Col. Donald Blakeslee, Decorated World War II Flying Ace, Dies at 90

New York Times, October 3, 2008

By Dennis Hevesi

Col. Donald Blakeslee, one of the most decorated fighter pilots of World War II and the commander of the first American fighter squadrons to reach Berlin as the Allies ground down the German Luftwaffe, died Sept. 3 at his home in Miami. He was 90.

The cause was heart failure, said his daughter and only immediate survivor, Dawn Blakeslee. Ms. Blakeslee said she did not announce her father’s death last month because of his reluctance to talk about his achievements.

As commander of the Fourth Fighter Group of the Eighth Fighter Command, Colonel Blakeslee led three squadrons of 16 single-seat, single-engine P-51 Mustangs, each equipped with six machine guns mounted in the wings and sighted so that the bullet streams could converge on the Messerschmitts and Focke-Wulf fighters that were trying to down Allied bombers.

By war’s end, the Fourth Fighter Group was credited with destroying 1,020 German aircraft, 550 shot out of the air and 470 hit while on the ground. That total surpassed the 992 German planes taken out by the 56th Fighter Group, led by another fighter ace, Col. Hubert Zemke.

Walter J. Boyne, a former director of the National Air and Space Museum at the Smithsonian Institution, said on Tuesday that Colonel Blakeslee was one of the cadre of commanders who “blunted the edge of the Luftwaffe” and “went on to lead the progressive destruction of the German air force.”

In his four years in the European theater, Colonel Blakeslee flew nearly 500 missions and had about 1,000 combat hours to his credit, believed to be more missions and hours “than any other American fighter pilot of World War II,” said Barrett Tillman, a former executive secretary of the American Fighter Aces Association.

On March 6, 1944, Colonel Blakeslee’s fighter group became the first to fly above the fleet of Boeing B-17s and Consolidated B-24s as they each dropped up to 4,000 pounds of bombs on Berlin. As German fighters tried to intercept the bombers, Colonel Blakeslee’s planes swooped down.

Of the aerial combat, the colonel later told reporters: “There’s nothing unusual in the missions. They all follow the same pattern. Either you get on Jerry’s tail or he gets on yours. That’s all.”

“We got low enough to see Berlin only once,” he said. “We were down to around 10,000 feet and we could see that blocks and blocks of Berlin had been bombed absolutely flat.”

On April 8, 1944, the Fourth Fighter Group set a record for the European theater, shooting down 31 planes in one day. Then, in late June, Colonel Blakeslee led his fighters on one of their most arduous missions, escorting shuttle-bombers to Russia.

“When the war had progressed to a certain point where American bombers had the range to over-fly German-held territory,” Mr. Boyne said, “the idea was to land them in the Soviet Union, then return and bomb on the way back. You double the utilization of your bombers.”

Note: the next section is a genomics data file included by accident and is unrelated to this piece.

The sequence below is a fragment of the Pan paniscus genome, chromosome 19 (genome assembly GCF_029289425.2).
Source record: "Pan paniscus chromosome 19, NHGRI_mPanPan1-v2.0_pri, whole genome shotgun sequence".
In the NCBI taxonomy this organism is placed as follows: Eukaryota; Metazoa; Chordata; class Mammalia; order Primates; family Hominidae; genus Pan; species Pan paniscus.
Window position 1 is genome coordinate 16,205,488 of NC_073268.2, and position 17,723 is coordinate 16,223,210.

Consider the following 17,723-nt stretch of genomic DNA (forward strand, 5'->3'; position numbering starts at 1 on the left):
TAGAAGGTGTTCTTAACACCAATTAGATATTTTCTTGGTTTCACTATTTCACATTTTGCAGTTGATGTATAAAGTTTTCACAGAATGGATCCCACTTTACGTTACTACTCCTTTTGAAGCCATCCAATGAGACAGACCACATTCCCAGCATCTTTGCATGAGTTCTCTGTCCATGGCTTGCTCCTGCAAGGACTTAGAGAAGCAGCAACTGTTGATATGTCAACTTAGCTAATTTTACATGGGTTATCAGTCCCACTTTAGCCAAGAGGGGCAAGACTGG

“This required, particularly on the part of the fighters,” Mr. Boyne continued, “great endurance and navigation abilities. It strained the plane and strained the pilot.”

In a ceremony in England on March 6, 1944, Gen. Dwight D. Eisenhower, the supreme commander of Allied forces in Europe, awarded the Distinguished Service Cross to Colonel Blakeslee. Beside the colonel was Capt. Don Gentile, a member of his flight group, who was receiving the same decoration, for destroying 30 German planes.

In all, according to Mr. Tillman of the fighter aces association, Colonel Blakeslee received two Distinguished Service Crosses, seven Distinguished Flying Crosses, two Silver Stars, six Air Medals and the British Distinguished Flying Cross. A decade later, for his Korean War service, he received the Legion of Merit, another Distinguished Flying Cross and four Air Medals.

Donald James Mathew Blakeslee was born on Sept. 11, 1917, in Fairport Harbor, Ohio. As a child, he became fascinated with planes while watching the Cleveland National Air Races. In the mid-1930s, he and a friend bought a Piper Cub. In 1940, after his friend crashed the plane, Mr. Blakeslee went to Canada to join the Royal Canadian Air Force.

After pilot training, he was sent to Britain, where he flew combat missions for the Royal Air Force, mostly with American Eagle squadrons composed of American volunteers. In September 1942, he was transferred to the United States Army Air Forces and assigned to the Fourth Fighter Group. He became group commander in January 1944. That year, the colonel married Leola Fryer; she died in 2003. He retired from the Air Force in 1965.

Colonel Blakeslee was a taciturn man with a no-nonsense presence that commanded respect from his fighters. A New York Times article described how, on Sept. 11, 1944, he was “ill at ease” in front of photographers and reporters while being interviewed about his exploits.

“It’s more fun facing a squadron of Jerries,” he said.

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